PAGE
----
Talk to your family about how you want to see sugar free foods introduced to your family's eating plan. Even preschoolers will be able to understand and benefit from an explanation. It's important for everyone to know why you're doing this. The bottom line is to be more physically healthy as a family.

Step 4

Make a plan to slowly take the sugar out of your kids snacks and foods. If there's a food item that they love that IS sugary, see if there's a way to modify it. For example, flavored yogerts have a TON of sugar in them. If your kids love yogert, just feed them plain yogert with some honey or maple syrup mixed in with some fruits. Slowly cut back the amount of sweetener over time.

Step 5

Continue to find delicious and nutritious recipes that your family will enjoy.

Just because it's sugar free doesn't mean it's good for you

In being more diligent about reading food labels and ingredients, I've some to the conclusion that just because something is sugar-free, doesn't mean it's healthy. Some products are low in sugar or even gluten free but the sodium levels are sky high! And let's be logical people, just because french fries or potato chips don't have sugar in them doesn't mean they should be on the sugar free food list.

© 2013 healthygurl

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    • renee21 profile image

      renee21 2 years ago

      I have given up sugar mostly. I don't eat it even on birthdays. I will only eat it on the major holidays; Thanksgiving, Christmas, and Easter. Great hub!

    • psin profile image

      John A. Velasquez 3 years ago from Colombia

      Sugar free life is possible. here is how I did it.

      The trick is not to go slow, it is actually the opposite. If you are able to stay away from all refine sugar (sodas, candy, regular sugar, etc) for 21 days non stop, your taste buds will become very sensitive to all sugars and from there you will see how much you will despite sweet food.

      Little sugar here and there, Its like having a new girlfriend while still keeping in touch daily with your ex. NOT HEALTHY. By the same token "You need to divorce sugar once and for all otherwise you wont make it."

      Let me know how it goes.

      Buy lots of fresh fruits and put them on the counter so everyone at home can see some options when they get the cravings.

      Hope I was of help!

    • healthygurl profile image
      Author

      healthygurl 3 years ago from Canada

      Thanks everyone! Glad this article is helpful and useful.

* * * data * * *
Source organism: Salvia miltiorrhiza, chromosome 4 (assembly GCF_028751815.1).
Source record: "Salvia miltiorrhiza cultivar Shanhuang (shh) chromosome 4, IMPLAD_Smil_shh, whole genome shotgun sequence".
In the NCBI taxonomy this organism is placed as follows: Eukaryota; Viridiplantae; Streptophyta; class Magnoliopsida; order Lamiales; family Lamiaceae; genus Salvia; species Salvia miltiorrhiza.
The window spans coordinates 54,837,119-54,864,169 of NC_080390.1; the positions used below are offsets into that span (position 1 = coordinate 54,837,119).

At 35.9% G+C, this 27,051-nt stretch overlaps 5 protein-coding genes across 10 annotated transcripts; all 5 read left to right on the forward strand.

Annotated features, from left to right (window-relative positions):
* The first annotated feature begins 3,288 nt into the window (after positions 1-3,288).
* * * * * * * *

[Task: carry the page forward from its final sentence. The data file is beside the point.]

• married2medicine profile image

      Funom Theophilus Makama 3 years ago from Europe

      Wonderful tips with awesome recommendations. This is such a breath-taking piece... You did an excellent job here and no doubt you deserve the thumbs up and all accolades (except "funny").. I will definitely be visiting your page once in a while to get such enrichment. Well done once again!

    • profile image

      Felicia 3 years ago

      So true...so addicting!

    • kerlund74 profile image

      kerlund74 3 years ago from Sweden

      Voted useful, i need to do this to... My children and I have started a year with no candy, but I notice I quickle put other sweets in my mouth instead.

    • Angie Peterson profile image

      Angie Peterson 3 years ago from Greenville

      I Have made a post myself about eating better, feel free to check mine out, this post has lots of great information, i loved reading it, the real bad sugar is high fructose corn syrup, the processed sugars, they are like a drug, bad affect, very harmful. I hope to read more and inform many, happy blogging everyone.

    • Hendrika profile image

      Hendrika 3 years ago from Pretoria, South Africa

      I hear what you are saying and you are right. Problem is, going sugar free is really expensive. Surprising how anything "healthy" always comes with a price, even honey! At least in South Africa.

    • Brie Hoffman profile image

      Brie Hoffman 3 years ago from Manhattan

      Stevia is the best..after that just use honey or maple sugar but just a little.

    • Lori P. profile image

      Lori Chidori Phillips 3 years ago from Southern California USA

      This one will be really tough for me but it's critical that I do it as I'm a diabetic. I've relied upon sugar substitutes but now hear they are worse than sugar. ugh.

    • Brie Hoffman profile image

      Brie Hoffman 3 years ago from Manhattan

      You have to buy plain oats and cook them like they did in the old days! Don't worry they taste even better!

    • alexadry profile image

      Adrienne Janet Farricelli 3 years ago from USA

      You are so right about the artificial sweeteners being harmful. Yesterday, I bought two boxes of oatmeal and it had many claims of how healthy it was and it only showed 1 gram of sugar on the box. When I got home, I continued reading the box and it said it was scientifically proven to be good for you and then I read it contained aspartame!

    • T-X-2 profile image

      Tammy 3 years ago from Louisiana

      I just wrote on another hub that I need to cut back on my sugar, then I came across your article. These are great ideas to try. I don't know if I could give up sugar altogether, but I've definitely been eating too much of it lately. Thanks for sharing your story.

    • christryon profile image

      christryon 4 years ago

      Congratulations on making a plan and sharing your story.

      I would like to add a word of caution when going sugar-free: Do not eat ANYTHING that contains artificial sweeteners! They are more hazardous to your health than sugar is. Honey is an excellent alternative.

      Personally, I haven't licked the sugar habit. I have cut down quite a bit. I am getting better at making fruit and vegetable smoothies when my cravings get bad and they have been working.

    • epbooks profile image

      Elizabeth Parker 4 years ago from Las Vegas, NV

      Congrats on your quest to give up sugar. I have to do the same. I do notice even when I cut down, that I feel so much better and have more energy. Hope you have continued success!